Although they reached opposing conclusions on the cancer-causing properties of glyphosate, the issue that quickly escalated their discussion into hostility was the impossibility of cross-examining the underlying evidence. EFSA was able to include the entirely public IARC assessment into its own work, but was obliged to withheld the superior evidence it said it had, only publishing summaries lacking essential information.
The reason ?
The studies in question were part of the dossier companies must habitually provide when requesting market re-authorisation – they had not been published anywhere and belong to the companies, meaning EFSA would most likely get sued by said companies if it were to publish them.
In December 2015, CEO filed an access to documents request to EFSA, asking for three studies, owned by Monsanto, Cheminova and Arytsa respectively, that were particularly central to EFSA’s assessment of glyphosate’s carcinogenic characteristics and thus far unavailable to the IARC. But seven months down the line, we’re still waiting : the companies continue to refuse disclosure, negotiating redactions with EFSA as well as the Commission, as broader disclosure requests have been made. Instead, they keep proposing useless “reading rooms”, which do not allow for public scrutiny of the studies, nor sufficient analysis of the data.
What arguments are used to prop this up ?
We filed another access to documents request asking for the industry’s reasons for opposing disclosure, and only just received a first response which we have published in full. See section below for some quotes and comments.
The main argument found in all companies’ letters is that these studies which they perform out of their administrative obligations to obtain market authorisation are in fact “investments”. This is of course misleading (for companies, these studies are regulatory costs, not productive investments) but enables them to claim the data qualifies for investment protection regime. The three companies’ letters all refer to the protection of commercial secrecy and have much common wording – even sharing entire sentences, which could be expected given that they are lobbying in common for glyphosate within the so-called Glyphosate Taskforce.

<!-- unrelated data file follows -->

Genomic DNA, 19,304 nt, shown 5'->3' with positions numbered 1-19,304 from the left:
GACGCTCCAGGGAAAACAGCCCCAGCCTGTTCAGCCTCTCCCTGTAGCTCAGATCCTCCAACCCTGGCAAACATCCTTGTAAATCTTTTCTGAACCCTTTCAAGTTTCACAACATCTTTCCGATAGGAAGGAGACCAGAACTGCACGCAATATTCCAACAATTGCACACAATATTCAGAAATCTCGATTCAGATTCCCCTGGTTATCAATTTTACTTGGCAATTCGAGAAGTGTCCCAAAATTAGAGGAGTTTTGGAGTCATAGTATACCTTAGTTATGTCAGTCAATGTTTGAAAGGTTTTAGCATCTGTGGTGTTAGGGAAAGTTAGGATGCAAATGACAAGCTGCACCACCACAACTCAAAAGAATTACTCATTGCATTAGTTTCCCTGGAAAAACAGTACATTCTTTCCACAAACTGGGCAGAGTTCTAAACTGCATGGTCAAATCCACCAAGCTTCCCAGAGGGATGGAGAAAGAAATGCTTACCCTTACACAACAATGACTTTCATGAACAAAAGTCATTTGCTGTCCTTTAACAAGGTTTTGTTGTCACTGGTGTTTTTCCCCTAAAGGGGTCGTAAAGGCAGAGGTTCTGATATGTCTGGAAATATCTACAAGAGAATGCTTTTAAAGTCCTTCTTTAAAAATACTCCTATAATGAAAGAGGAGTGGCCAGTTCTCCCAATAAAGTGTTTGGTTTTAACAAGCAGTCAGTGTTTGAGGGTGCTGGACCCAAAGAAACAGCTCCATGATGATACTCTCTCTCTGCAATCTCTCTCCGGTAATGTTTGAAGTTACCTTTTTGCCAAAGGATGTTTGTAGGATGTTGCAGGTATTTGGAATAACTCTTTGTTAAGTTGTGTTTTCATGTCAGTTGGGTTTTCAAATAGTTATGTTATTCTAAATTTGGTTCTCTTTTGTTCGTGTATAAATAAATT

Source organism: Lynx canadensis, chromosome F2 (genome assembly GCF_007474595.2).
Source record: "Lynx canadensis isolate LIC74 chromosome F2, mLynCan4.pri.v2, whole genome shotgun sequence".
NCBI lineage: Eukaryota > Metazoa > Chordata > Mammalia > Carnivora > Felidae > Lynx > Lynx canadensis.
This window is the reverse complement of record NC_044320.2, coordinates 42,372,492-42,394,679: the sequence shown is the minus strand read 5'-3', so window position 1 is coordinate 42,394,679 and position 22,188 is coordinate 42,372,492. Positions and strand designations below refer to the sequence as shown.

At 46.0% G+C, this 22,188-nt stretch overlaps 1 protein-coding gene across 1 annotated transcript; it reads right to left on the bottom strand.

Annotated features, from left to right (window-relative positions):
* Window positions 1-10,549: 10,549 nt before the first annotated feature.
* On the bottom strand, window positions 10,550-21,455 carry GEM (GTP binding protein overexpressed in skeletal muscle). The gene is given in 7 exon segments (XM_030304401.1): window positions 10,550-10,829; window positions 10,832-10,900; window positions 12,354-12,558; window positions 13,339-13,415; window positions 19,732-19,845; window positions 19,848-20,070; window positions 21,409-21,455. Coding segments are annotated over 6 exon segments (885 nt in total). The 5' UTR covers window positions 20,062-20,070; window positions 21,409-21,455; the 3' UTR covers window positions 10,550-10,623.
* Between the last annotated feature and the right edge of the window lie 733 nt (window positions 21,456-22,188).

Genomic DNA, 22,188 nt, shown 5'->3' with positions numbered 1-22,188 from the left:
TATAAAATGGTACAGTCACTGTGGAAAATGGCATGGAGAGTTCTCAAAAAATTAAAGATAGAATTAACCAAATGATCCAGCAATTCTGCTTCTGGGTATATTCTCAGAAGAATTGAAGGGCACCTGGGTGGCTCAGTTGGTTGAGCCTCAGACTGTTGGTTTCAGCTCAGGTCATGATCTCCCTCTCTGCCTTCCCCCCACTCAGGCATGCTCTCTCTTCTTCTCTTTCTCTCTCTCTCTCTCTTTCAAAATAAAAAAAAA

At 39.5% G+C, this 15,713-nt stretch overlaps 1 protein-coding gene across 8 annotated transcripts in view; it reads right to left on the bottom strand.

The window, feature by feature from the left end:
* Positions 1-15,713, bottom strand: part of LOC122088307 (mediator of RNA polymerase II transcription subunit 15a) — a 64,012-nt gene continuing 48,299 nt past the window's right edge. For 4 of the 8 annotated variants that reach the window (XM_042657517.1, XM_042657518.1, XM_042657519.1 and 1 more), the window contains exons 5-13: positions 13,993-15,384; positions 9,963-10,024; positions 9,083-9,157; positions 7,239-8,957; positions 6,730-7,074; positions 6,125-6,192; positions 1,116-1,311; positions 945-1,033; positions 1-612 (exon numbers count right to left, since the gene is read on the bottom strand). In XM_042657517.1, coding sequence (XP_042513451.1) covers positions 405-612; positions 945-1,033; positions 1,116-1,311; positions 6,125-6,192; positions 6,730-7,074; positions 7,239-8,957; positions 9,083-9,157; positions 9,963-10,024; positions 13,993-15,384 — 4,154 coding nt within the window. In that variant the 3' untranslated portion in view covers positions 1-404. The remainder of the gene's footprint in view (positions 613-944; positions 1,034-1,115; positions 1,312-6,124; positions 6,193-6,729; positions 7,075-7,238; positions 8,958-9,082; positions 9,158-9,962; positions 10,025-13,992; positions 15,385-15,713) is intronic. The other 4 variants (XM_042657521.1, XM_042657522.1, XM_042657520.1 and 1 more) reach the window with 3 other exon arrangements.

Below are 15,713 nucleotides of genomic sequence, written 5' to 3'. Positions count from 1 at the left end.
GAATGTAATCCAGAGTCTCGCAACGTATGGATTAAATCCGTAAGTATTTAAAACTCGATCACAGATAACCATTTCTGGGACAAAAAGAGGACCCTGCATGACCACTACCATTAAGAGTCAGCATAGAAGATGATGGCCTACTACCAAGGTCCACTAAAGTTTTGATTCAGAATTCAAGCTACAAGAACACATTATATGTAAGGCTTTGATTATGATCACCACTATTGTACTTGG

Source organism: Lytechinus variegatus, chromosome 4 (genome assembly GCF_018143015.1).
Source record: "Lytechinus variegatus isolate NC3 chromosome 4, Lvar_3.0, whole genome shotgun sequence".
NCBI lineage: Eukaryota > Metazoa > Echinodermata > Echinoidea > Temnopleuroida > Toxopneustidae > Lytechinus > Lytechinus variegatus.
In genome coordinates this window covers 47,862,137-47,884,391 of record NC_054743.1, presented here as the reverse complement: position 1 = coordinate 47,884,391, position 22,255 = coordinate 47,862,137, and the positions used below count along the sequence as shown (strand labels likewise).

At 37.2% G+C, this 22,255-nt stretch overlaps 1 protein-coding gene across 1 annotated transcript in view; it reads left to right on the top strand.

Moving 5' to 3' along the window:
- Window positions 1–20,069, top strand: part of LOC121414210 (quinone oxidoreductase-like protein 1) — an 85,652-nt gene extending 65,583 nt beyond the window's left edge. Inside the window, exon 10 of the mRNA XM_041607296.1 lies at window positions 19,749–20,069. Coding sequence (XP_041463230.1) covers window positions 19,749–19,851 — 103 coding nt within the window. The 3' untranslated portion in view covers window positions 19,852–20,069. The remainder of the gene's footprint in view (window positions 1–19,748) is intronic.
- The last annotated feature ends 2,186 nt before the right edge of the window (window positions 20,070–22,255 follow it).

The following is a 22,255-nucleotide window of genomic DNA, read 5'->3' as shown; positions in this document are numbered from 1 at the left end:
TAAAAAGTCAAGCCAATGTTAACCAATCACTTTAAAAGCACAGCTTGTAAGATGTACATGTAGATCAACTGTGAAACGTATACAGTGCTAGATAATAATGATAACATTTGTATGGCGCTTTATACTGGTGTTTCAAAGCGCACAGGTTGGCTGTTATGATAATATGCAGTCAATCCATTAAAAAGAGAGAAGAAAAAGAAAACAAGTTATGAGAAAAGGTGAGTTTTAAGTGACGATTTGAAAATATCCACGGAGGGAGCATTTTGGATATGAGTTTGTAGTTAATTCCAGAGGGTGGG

The companies also argue their case from different angles. Monsanto mainly uses commercial secrecy, Cheminova relies more heavily on intellectual property, and Arysta emphasises the legal protection of ongoing decision-making processes in the EU (even though EFSA finished its work in November 2015). They also include more ad-hoc legal elements, such as an article in the EU’s Pesticides Regulation protecting the confidentiality of the identity of persons involved in animal testing. All refer to the importance to preserve their data from competitors, which is rich if you remember that most “competitors” on the glyphosate production market have put their data in common for this market re-authorisation procedure (the patent on glyphsate expired 15 years ago).